Greenway Downs

A Community Since 1942

Oak Mount and its occupants



On the present day property at 2819 Greenway Blvd. stood a brick mansion  called "Oak Mount" and this is where our story begins. The house was surrounded by at least 300 acres of farmland  was owned  by the Dulany family until the Civil War. One of the principle owners was Jonathan P. Dulany of Welbourne, Loudoun County, Virginia.

During the War of 1812 Oak Mount enjoyed a brief moment in the history books when the adjoining barn was the recipient of the gunpowder hustled out of the Naval Yard in Washington D.C.,  August, 1812,  barely one step ahead of the British invasion. 

Oak Mount was home to, but not owned by, Daniel F. Dulany Sr. brother of  Mr. Jonathan P. Dulany mentioned above. After  Daniel Senior's death it supposedly was home to his son, Daniel F. Dulany II.

The explosive regional political tensions of the Civil War era divided the loyalties of the Dulany family and was to have catastrophic consequences for the family and Oak Mount. Daniel Dulany II chose the Union but his own son Daniel III and his uncle John (who owed the land) chose the Confederacy.

After the Civil War Daniel II and his Uncle John fought each other in a Chancery suit over the ownership of Oak Mount and the farm. There was considerable damage done to the property and house during the war and by 1867 money was so short that John was forced to sell all the land piecemeal.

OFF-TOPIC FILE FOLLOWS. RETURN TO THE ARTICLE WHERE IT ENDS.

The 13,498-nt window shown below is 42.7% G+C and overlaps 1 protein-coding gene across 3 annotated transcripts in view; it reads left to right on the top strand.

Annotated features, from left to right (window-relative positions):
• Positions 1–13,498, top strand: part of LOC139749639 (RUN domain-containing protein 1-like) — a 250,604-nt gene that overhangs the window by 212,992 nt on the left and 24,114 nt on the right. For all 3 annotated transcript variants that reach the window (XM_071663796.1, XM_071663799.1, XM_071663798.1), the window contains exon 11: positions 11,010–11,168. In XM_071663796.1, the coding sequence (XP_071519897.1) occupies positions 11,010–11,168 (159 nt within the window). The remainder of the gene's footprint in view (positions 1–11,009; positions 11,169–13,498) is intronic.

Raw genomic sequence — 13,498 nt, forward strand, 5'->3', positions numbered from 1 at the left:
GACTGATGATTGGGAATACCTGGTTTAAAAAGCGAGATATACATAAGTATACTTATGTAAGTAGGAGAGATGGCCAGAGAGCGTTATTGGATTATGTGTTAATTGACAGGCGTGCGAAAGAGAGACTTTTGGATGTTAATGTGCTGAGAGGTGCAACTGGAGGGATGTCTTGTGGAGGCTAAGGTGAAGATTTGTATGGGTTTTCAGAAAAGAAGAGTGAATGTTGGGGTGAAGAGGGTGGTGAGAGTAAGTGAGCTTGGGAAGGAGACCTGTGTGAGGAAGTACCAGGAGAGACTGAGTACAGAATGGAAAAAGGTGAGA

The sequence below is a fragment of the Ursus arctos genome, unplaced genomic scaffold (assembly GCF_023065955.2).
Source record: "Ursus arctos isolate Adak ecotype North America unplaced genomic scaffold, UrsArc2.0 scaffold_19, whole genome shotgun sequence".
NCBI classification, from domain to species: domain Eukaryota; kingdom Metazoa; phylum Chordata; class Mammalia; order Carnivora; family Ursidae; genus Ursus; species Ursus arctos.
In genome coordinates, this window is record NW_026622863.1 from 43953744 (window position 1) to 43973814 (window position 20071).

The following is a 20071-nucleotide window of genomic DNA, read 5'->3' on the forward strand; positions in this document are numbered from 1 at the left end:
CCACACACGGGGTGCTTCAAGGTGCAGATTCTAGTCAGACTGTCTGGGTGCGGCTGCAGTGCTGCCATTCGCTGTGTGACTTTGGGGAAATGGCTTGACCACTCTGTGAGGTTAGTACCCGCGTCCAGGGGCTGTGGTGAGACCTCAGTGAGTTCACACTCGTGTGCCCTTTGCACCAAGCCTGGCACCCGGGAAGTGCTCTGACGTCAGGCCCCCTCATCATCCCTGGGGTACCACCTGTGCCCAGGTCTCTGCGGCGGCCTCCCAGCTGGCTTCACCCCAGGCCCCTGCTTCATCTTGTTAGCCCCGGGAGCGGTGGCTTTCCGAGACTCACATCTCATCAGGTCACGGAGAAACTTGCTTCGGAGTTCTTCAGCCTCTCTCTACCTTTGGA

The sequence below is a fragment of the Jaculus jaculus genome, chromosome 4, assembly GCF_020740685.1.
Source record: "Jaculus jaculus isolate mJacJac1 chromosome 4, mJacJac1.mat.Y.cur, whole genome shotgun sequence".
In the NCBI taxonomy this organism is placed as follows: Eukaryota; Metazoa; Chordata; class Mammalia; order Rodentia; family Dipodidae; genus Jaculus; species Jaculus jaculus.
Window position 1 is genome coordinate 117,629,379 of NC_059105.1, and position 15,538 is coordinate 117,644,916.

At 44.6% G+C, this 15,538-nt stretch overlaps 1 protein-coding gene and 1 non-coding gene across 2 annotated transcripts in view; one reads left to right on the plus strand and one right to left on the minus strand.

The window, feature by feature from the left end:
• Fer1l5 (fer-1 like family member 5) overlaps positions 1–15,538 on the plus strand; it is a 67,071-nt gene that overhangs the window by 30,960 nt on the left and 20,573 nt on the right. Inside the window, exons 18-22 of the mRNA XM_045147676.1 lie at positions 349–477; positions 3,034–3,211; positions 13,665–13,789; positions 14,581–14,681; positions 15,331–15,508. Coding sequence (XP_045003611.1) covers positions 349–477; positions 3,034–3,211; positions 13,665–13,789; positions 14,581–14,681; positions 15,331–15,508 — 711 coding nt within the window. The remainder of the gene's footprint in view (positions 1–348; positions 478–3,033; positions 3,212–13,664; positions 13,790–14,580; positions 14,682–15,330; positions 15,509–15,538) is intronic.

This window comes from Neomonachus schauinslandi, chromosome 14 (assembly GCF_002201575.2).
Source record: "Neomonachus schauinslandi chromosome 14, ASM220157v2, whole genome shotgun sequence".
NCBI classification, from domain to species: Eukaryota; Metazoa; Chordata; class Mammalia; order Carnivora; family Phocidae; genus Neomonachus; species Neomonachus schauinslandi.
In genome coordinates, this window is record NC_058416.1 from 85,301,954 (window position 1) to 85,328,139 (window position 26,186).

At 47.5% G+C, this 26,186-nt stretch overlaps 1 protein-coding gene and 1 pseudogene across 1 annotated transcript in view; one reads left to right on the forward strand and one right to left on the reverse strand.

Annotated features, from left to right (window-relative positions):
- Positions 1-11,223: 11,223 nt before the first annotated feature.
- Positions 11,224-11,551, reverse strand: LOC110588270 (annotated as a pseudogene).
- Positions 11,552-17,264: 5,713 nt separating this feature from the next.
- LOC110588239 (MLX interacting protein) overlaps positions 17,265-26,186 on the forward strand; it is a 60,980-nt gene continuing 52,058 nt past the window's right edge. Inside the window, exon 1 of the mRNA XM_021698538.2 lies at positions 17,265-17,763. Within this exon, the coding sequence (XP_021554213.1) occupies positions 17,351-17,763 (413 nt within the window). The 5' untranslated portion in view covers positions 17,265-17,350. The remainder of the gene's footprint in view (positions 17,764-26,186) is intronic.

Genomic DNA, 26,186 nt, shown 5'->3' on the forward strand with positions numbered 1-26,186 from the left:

Silas Tripp, of Duchess County, New York bought the 300 acre tract  known as Oak Mount, though by 1871 the house had burned dow.  Silas Tripp rebuilt Oak Mount and opened up a quarry, aka Tripp's Quarry, on the eastern end of his property. The creek than ran this portion of his property became known as Tripp's Run.  

In 1911, the Tripp's only living child Percy inherited the house and the farm, which was pared down to only 109 acres. Percy was a well-educated man and much of his life was spent traveling and working as a missionary in China. For this reason, he left the day-to-day running of the farm and quarry to an administrator who leased both to various tenants.

Percy was not only an absentee landlord, but he had also married a Chinese national and given the chilly reception for mix-marriages in the early 1900's, decided not to return  to live in his boyhood home here in Falls Church.  Percy  heavily mortgaged his property to support his family and missionary work in China and this arrangement eventually led  to the insolvency of the farm and quarry. In 1925 the bank auctioned off the 109 acres at the Fairfax County Courthouse, cash only.   Lee Highway had been built right past his property and the acreage was snatched up by a land development company.

In 1927 real estate developer Ruby Lee  Minar bought the 109 acre farm and immediately began subdividing  section one  and selling the lots to eager customers searching for affordable homes outside D.C.  Ruby remodeled Oak Mount, now standing on the newly fashioned Greenway Blvd and the carriage house across the street both of which were featured in her promotion of her newly minted suburban Greenway Downs. Ruby quickly started selling lots in  section two, but was crushed by the crash in 1929.


(still under construction)


Pre-Civil War and the Dulany Family

Post Civil War and the Tripp Family

Ruby Lee Minar and Suburbia